The University is moving toward managing its business on a fiscal year basis. The accounting and reporting time period needs to move correspondingly as the business model evolves. Currently, the University uses multiple accounting and time periods, depending on the fund type:

  • Biennium time period for State funds

  • Project period for grants and contracts

  • Annual time period for gifts and self-sustaining, and the annual report to the Board of Regents

  • Quarterly time period for endowments

Example:    State funds are allocated on a biennial basis, but managed locally on a fiscal year basis.   

Impact:    This issue is another reason why it is so difficult to determine how much money an entity has to spend.

Underlying issue:    Currently, there are multiple accounting and reporting time periods.


Short-term:   NA

Mid-term:   NA

Long-term:   The Finance Task Team recommends a fiscal year accounting and reporting time period be adopted. This recommendation mirrors current thinking about how the University should be managed.

Deans’ and Chancellors’ Advisory Group Decision:    At the March 14, 2008 meeting, the Deans and Chancellors recommended that we adopt the long-term recommendation.

Issue 4:  Complex, Not Fully Understood UW Organization Structure

The organization code structure used in reporting financial data represents the organizational roll-up for financial statement presentation. The current structure lacks the flexibility to adequately organize information to satisfy other operational needs, such as the staff and management hierarchies. Historically, it has been difficult to modify the organization code structure such that organizational changes are reflected in the financial data reporting.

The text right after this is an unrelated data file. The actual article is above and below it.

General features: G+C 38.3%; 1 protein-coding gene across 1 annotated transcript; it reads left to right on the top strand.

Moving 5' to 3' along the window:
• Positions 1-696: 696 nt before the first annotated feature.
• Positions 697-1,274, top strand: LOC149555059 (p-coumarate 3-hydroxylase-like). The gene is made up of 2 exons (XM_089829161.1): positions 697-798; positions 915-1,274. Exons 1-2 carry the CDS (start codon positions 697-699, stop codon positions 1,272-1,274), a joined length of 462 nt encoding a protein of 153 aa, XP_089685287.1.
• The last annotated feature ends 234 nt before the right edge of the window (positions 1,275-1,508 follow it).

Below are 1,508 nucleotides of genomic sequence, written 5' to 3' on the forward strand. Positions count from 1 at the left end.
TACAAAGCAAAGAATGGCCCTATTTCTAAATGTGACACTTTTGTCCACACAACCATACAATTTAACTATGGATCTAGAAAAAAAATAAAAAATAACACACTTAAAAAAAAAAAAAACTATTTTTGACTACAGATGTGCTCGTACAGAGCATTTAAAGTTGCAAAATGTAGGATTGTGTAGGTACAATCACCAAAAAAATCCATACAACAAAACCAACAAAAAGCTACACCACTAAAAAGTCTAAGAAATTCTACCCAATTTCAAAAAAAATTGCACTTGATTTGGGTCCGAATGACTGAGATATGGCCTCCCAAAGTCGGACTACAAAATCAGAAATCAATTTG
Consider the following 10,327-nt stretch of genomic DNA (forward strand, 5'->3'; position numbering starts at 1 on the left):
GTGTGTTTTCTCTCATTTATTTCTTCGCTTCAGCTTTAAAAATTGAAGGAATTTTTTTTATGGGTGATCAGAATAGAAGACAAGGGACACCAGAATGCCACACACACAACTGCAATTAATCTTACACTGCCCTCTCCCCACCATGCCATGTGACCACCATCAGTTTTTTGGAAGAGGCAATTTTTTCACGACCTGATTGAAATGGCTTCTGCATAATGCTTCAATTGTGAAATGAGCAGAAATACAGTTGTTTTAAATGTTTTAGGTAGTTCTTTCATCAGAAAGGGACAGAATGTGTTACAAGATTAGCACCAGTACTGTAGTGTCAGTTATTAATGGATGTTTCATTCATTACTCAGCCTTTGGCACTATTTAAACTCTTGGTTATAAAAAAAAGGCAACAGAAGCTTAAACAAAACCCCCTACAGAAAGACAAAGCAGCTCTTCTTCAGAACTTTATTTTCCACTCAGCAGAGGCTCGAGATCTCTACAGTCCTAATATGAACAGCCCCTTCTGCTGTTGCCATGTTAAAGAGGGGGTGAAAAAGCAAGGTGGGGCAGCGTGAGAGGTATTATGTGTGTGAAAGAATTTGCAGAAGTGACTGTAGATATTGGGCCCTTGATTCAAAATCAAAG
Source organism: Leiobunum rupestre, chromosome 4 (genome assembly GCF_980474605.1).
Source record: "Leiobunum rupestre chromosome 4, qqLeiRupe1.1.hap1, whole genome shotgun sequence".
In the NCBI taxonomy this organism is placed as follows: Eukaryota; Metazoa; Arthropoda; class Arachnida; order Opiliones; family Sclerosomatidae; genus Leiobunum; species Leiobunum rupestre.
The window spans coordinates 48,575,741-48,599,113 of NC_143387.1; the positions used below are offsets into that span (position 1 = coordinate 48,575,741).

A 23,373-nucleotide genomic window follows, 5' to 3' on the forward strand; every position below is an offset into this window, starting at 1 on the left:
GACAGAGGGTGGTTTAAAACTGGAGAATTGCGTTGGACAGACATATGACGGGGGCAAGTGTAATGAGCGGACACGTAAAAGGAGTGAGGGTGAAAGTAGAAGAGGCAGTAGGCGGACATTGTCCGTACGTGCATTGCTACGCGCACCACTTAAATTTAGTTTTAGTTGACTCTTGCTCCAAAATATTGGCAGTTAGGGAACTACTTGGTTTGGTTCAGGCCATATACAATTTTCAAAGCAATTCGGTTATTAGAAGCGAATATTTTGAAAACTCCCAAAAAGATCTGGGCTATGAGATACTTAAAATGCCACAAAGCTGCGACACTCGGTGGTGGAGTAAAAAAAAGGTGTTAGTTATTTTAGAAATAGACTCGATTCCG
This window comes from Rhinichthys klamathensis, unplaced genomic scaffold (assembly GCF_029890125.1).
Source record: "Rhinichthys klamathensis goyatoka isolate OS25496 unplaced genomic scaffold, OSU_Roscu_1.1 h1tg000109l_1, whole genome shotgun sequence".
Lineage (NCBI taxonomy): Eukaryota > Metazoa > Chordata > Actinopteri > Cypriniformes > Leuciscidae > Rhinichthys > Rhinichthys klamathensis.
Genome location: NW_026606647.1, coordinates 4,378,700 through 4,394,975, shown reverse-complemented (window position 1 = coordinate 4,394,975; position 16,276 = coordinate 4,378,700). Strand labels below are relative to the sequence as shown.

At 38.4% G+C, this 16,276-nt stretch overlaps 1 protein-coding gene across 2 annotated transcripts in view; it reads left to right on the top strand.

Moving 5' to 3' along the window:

Examples:   As an example, University senior management was recently reorganized with the retirement of Weldon Ihrig. It is unclear if these changes impact the financial roll-up of the data, but the organizational data structure in the current system does not reflect the current organization.

Impact:   The lack of flexibility hampers reporting needs of the units. 

Underlying issue:   The organization structure is outdated. It is used for multiple purposes – academic and administrative – but it is not used consistently across the multiple purposes.


Short term:   Explore this issue and generate ideas for aligning the uses of the organization structure.

Mid-term:   NA

Long-term:   Manage the organization structure as master data with the appropriate governance.

Deans’ and Chancellors’ Advisory Group Decision:    At the March 14, 2008 meeting, the Deans and Chancellors recommended that we adopt the long-term recommendation.